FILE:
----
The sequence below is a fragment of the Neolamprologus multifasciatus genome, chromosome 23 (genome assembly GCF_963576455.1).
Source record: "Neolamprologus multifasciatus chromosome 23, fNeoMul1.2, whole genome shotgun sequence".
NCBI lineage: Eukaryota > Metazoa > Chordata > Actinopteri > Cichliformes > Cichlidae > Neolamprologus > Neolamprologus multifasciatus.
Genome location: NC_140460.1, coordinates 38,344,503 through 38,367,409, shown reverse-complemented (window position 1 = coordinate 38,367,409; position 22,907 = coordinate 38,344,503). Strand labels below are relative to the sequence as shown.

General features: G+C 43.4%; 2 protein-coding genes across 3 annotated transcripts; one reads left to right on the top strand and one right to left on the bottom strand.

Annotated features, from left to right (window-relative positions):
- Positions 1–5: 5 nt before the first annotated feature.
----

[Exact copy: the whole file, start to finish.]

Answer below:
The sequence below is a fragment of the Neolamprologus multifasciatus genome, chromosome 23 (genome assembly GCF_963576455.1).
Source record: "Neolamprologus multifasciatus chromosome 23, fNeoMul1.2, whole genome shotgun sequence".
NCBI lineage: Eukaryota > Metazoa > Chordata > Actinopteri > Cichliformes > Cichlidae > Neolamprologus > Neolamprologus multifasciatus.
Genome location: NC_140460.1, coordinates 38,344,503 through 38,367,409, shown reverse-complemented (window position 1 = coordinate 38,367,409; position 22,907 = coordinate 38,344,503). Strand labels below are relative to the sequence as shown.

General features: G+C 43.4%; 2 protein-coding genes across 3 annotated transcripts; one reads left to right on the top strand and one right to left on the bottom strand.

Annotated features, from left to right (window-relative positions):
- Positions 1–5: 5 nt before the first annotated feature.